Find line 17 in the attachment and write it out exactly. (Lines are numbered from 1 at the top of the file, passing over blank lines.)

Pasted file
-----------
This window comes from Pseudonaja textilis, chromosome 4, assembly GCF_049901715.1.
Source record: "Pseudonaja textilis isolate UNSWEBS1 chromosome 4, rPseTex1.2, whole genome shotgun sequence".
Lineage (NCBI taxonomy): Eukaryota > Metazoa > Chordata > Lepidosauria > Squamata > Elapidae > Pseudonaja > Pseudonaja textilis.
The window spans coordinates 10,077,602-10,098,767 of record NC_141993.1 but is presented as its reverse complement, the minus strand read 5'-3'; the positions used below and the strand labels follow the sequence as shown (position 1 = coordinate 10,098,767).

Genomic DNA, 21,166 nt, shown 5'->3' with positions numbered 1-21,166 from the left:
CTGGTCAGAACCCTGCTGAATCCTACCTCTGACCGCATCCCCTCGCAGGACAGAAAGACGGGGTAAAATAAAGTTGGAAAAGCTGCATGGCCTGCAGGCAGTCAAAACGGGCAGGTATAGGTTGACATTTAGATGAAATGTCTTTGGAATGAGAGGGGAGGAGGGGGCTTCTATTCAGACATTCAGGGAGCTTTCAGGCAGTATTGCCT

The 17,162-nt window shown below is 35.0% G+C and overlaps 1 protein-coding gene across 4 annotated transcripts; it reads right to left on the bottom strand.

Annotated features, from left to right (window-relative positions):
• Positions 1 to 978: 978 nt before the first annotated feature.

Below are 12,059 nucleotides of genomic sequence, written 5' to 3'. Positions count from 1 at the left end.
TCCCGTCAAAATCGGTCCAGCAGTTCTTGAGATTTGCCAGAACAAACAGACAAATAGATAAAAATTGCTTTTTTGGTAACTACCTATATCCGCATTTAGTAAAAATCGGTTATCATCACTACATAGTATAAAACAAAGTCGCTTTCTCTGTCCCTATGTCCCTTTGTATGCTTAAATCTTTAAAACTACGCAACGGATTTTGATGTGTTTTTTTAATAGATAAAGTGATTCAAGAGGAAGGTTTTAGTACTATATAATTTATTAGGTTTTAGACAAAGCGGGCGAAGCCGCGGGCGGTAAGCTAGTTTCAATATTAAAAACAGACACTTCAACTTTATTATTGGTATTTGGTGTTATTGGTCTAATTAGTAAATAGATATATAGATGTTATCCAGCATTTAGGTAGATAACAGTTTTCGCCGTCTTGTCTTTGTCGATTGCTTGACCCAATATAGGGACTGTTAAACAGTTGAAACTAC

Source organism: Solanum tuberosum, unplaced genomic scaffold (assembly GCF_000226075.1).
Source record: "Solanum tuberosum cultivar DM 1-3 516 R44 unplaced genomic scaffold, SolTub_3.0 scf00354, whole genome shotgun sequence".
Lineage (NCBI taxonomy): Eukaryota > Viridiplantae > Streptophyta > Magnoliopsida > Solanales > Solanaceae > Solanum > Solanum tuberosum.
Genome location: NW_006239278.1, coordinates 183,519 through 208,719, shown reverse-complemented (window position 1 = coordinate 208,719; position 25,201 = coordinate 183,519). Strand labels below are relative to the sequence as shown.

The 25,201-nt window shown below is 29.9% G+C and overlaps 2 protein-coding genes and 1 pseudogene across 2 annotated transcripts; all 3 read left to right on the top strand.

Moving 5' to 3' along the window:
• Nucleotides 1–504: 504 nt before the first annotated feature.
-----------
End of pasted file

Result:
Moving 5' to 3' along the window: